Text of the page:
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Januvia and the Risk of Pancreatitis and Cancer

Over 23 million people in the United States have diabetes. Somewhere around 90 to 95 percent of the people with diabetes have type 2 diabetes. Diabetes is the fifth leading cause of death by disease in the United States, and diabetes costs about $132 billion per year in direct and indirect medical expenses.

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Januvia (sitagliptin) is a drug that is used to treat type 2 diabetes. Januvia is also available in a combination pill that is called Janumet. In addition to containing 50mg of sitagliptin, Janumet also contains 500mg of the drug metformin.

One of the largest pharmaceutical companies


Januvia is manufactured by Merck & Co., Inc.. Merck is one of the largest pharmaceutical companies in the world. The headquarters of the company is currently located in Whitehouse Station, New Jersey, but it will soon be relocating to Summit, New Jersey.

Januvia and Janumet are the first in a new class of oral diabetes medications that are referred to as dipeptidyl peptidase-4 (DPP-4). They are inhibitors that improve blood sugar control in people who have type 2 diabetes.

Cases of pancreatitis


Januvia was approved by the United States Food and Drug Administration (FDA) in October 2006. However, in between October 16, 2006 and February 9, 2009, the FDA got reports of 88 post-marketing cases of acute pancreatitis that included two cases of hemorrhagic and necrotizing pancreatitis. Of those 88 cases, 66 people had to be hospitalized, and four of the people had to be moved into the intensive care unit of the hospital.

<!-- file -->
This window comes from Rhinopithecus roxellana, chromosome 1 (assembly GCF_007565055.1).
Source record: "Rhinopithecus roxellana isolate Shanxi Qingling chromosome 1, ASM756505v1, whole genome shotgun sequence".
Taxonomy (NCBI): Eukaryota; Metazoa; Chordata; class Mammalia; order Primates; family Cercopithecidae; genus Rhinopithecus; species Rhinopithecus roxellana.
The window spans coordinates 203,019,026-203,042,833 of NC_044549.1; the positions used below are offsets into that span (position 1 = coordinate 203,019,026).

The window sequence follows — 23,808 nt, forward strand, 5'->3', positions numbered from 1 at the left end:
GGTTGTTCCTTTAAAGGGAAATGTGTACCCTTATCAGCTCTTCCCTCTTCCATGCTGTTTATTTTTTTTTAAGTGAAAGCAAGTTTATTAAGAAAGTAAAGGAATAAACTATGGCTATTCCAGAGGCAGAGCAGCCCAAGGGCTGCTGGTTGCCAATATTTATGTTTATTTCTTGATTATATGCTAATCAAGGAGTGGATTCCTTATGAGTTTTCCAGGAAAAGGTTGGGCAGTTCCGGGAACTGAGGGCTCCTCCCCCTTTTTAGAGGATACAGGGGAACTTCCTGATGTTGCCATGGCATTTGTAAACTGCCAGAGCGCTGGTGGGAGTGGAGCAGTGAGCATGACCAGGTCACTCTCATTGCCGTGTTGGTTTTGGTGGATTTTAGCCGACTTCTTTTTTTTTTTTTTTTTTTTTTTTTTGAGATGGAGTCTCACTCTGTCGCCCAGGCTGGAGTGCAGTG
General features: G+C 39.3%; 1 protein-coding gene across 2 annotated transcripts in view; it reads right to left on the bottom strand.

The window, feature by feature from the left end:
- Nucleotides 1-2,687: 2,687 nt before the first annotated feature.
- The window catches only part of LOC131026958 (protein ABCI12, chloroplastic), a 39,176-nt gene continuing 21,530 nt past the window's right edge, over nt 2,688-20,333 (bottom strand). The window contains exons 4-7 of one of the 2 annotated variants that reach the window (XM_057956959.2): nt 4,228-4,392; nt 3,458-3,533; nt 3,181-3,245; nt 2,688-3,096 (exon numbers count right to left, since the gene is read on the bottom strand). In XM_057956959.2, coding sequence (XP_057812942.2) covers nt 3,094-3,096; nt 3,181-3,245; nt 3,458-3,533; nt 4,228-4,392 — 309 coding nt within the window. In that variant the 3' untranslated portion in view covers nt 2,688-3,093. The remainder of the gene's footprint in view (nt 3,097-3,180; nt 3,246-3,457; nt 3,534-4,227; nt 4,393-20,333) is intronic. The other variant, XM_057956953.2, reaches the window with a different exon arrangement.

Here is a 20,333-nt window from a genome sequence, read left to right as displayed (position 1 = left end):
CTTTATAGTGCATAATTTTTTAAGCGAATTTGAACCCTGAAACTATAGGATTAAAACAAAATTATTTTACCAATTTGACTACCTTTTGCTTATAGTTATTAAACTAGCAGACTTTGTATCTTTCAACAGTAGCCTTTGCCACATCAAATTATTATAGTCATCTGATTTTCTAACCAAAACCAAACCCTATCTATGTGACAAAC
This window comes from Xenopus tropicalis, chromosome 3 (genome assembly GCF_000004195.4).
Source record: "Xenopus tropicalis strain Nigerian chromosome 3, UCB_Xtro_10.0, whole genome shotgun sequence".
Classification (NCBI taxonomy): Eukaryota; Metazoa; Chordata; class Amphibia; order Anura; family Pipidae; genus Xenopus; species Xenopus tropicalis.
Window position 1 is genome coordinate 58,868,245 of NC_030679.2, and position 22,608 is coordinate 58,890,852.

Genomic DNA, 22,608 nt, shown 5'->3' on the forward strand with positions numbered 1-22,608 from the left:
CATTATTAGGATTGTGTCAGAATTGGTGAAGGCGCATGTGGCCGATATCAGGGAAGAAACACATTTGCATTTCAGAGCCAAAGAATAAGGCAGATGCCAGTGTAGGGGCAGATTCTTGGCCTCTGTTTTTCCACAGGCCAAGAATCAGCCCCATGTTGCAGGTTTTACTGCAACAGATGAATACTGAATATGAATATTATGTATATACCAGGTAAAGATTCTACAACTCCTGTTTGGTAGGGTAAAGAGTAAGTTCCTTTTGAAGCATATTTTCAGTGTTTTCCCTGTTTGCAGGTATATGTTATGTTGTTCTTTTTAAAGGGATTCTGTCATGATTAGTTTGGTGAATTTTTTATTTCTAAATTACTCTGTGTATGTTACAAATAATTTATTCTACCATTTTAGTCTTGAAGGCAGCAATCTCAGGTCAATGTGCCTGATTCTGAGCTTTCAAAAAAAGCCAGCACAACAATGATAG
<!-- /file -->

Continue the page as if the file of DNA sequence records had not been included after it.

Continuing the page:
What the FDA discovered was that 21 percent (19 people) had their pancreatitis begin within 30 days of their starting to take Januvia. In addition to this, slightly more than 50 percent of the cases of pancreatitis were resolved when the person stopped taking Januvia.

Revision to warning label


On September 25, 2009 the FDA issued a revision to the warning label of Januvia or Janumet in regard to possible side effects. These side effects include Januvia pancreatic cancer and Januvia thyroid cancer.

The FDA has asked Merck to update its Januvia warning label to reflect these new dangers. The warning label should also include:

Information that makes note of the fact that sitagliptin (Januvia) has not been studied in people with a history of pancreatitis. Therefore, it is not known whether these people have an increased risk for getting pancreatitis while taking Januvia or Janumet.

Januvia or Janumet should be taken with caution and with appropriate monitoring in people with a history of pancreatitis.


Information that is in regard to post-marketing reports of acute pancreatitis that includes the severe forms of the illness, necrotizing or hemorrhagic pancreatitis.

A recommendation that healthcare professionals monitor people carefully for the development of pancreatitis after beginning or dose increases of Januvia or Janumet, and to discontinue Januvia or Janumet if pancreatitis is suspected while using these drugs.

The thing to do


If you or a loved one with type 2 diabetes has suffered damages that are the result of taking either Januvia or Janumet, the best thing to do is to contact a personal injury attorney and let him or her evaluate your case.
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